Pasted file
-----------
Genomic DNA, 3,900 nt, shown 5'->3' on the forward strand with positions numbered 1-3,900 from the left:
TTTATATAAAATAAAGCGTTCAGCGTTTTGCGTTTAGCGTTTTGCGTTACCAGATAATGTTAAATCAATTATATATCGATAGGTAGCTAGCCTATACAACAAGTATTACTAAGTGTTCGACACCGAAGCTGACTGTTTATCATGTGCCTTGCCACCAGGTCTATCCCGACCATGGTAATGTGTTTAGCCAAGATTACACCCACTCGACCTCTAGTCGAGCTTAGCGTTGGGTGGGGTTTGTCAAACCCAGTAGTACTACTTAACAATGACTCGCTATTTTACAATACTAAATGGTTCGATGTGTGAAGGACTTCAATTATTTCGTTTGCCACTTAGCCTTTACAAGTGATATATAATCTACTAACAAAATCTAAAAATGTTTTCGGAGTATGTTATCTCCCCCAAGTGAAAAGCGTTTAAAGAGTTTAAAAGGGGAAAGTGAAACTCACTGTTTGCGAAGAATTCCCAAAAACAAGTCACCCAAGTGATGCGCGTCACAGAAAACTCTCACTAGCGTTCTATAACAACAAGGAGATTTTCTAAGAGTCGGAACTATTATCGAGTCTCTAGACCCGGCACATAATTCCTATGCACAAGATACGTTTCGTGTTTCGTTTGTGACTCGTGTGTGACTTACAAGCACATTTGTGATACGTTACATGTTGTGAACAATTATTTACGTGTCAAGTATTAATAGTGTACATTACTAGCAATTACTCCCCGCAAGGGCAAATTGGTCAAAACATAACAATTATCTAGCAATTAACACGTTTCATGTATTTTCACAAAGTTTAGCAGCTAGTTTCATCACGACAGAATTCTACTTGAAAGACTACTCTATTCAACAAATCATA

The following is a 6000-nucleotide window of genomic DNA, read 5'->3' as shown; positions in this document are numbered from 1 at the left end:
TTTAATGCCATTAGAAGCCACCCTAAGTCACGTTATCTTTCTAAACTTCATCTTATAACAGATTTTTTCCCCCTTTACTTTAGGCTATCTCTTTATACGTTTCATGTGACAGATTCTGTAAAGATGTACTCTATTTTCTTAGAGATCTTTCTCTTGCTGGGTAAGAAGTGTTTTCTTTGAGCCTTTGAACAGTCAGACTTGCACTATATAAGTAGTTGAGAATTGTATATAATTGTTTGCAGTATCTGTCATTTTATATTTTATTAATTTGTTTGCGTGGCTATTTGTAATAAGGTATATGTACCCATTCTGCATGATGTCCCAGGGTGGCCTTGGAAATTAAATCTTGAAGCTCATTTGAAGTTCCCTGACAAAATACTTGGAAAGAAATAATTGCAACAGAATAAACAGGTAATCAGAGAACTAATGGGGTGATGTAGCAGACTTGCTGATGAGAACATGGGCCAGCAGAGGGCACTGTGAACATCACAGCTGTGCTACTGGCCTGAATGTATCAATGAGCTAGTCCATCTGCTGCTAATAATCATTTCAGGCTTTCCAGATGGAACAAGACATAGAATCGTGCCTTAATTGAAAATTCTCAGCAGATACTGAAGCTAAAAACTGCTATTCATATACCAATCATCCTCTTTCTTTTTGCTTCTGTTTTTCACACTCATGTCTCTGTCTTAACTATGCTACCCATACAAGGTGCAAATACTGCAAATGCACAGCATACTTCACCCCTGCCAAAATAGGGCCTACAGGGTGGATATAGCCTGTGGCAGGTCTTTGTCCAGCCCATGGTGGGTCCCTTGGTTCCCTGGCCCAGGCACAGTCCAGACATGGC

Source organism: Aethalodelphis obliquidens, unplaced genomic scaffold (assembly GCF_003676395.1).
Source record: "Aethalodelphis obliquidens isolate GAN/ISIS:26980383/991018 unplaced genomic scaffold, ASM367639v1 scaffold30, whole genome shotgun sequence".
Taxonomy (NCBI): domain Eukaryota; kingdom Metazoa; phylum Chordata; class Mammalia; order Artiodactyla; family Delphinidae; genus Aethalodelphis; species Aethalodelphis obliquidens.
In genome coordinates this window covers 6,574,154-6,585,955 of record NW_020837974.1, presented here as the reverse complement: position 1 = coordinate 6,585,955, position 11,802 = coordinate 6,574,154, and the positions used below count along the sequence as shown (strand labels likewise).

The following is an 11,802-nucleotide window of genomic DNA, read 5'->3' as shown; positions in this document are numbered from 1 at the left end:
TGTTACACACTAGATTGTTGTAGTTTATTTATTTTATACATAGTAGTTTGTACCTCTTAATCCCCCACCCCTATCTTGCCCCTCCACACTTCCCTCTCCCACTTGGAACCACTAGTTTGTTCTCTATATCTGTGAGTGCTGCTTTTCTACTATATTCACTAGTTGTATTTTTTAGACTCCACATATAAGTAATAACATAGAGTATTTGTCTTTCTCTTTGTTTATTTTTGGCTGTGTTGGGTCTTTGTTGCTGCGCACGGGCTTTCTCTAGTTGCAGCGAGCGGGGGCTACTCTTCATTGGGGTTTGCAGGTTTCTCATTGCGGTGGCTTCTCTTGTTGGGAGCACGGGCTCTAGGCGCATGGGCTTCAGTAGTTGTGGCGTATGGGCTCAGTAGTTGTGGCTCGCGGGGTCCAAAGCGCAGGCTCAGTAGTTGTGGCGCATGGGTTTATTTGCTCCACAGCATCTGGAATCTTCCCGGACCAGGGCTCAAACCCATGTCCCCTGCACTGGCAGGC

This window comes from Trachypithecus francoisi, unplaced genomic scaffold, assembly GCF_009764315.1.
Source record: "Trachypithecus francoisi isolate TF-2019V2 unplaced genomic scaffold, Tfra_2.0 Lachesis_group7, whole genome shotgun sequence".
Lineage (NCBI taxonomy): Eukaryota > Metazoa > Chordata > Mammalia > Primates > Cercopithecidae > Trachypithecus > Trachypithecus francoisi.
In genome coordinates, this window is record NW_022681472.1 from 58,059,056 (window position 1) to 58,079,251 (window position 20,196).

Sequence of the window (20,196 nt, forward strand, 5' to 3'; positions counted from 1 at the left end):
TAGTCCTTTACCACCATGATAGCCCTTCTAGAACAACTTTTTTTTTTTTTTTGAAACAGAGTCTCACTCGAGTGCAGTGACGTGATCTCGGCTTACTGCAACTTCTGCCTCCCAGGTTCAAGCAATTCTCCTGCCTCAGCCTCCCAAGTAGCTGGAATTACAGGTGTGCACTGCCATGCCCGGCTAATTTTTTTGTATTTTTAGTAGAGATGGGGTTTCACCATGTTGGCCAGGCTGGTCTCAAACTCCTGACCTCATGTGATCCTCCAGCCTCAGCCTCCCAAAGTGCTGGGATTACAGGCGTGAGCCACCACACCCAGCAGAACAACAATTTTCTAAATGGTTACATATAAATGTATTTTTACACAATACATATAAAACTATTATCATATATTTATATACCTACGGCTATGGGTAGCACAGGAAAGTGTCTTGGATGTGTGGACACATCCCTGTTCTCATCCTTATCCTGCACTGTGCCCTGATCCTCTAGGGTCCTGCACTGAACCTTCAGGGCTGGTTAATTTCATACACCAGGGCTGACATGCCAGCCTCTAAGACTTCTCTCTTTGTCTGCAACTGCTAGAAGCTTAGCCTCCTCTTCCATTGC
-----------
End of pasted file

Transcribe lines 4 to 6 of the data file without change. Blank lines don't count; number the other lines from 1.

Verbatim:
TTTAATGCCATTAGAAGCCACCCTAAGTCACGTTATCTTTCTAAACTTCATCTTATAACAGATTTTTTCCCCCTTTACTTTAGGCTATCTCTTTATACGTTTCATGTGACAGATTCTGTAAAGATGTACTCTATTTTCTTAGAGATCTTTCTCTTGCTGGGTAAGAAGTGTTTTCTTTGAGCCTTTGAACAGTCAGACTTGCACTATATAAGTAGTTGAGAATTGTATATAATTGTTTGCAGTATCTGTCATTTTATATTTTATTAATTTGTTTGCGTGGCTATTTGTAATAAGGTATATGTACCCATTCTGCATGATGTCCCAGGGTGGCCTTGGAAATTAAATCTTGAAGCTCATTTGAAGTTCCCTGACAAAATACTTGGAAAGAAATAATTGCAACAGAATAAACAGGTAATCAGAGAACTAATGGGGTGATGTAGCAGACTTGCTGATGAGAACATGGGCCAGCAGAGGGCACTGTGAACATCACAGCTGTGCTACTGGCCTGAATGTATCAATGAGCTAGTCCATCTGCTGCTAATAATCATTTCAGGCTTTCCAGATGGAACAAGACATAGAATCGTGCCTTAATTGAAAATTCTCAGCAGATACTGAAGCTAAAAACTGCTATTCATATACCAATCATCCTCTTTCTTTTTGCTTCTGTTTTTCACACTCATGTCTCTGTCTTAACTATGCTACCCATACAAGGTGCAAATACTGCAAATGCACAGCATACTTCACCCCTGCCAAAATAGGGCCTACAGGGTGGATATAGCCTGTGGCAGGTCTTTGTCCAGCCCATGGTGGGTCCCTTGGTTCCCTGGCCCAGGCACAGTCCAGACATGGC

Source organism: Aethalodelphis obliquidens, unplaced genomic scaffold (assembly GCF_003676395.1).
Source record: "Aethalodelphis obliquidens isolate GAN/ISIS:26980383/991018 unplaced genomic scaffold, ASM367639v1 scaffold30, whole genome shotgun sequence".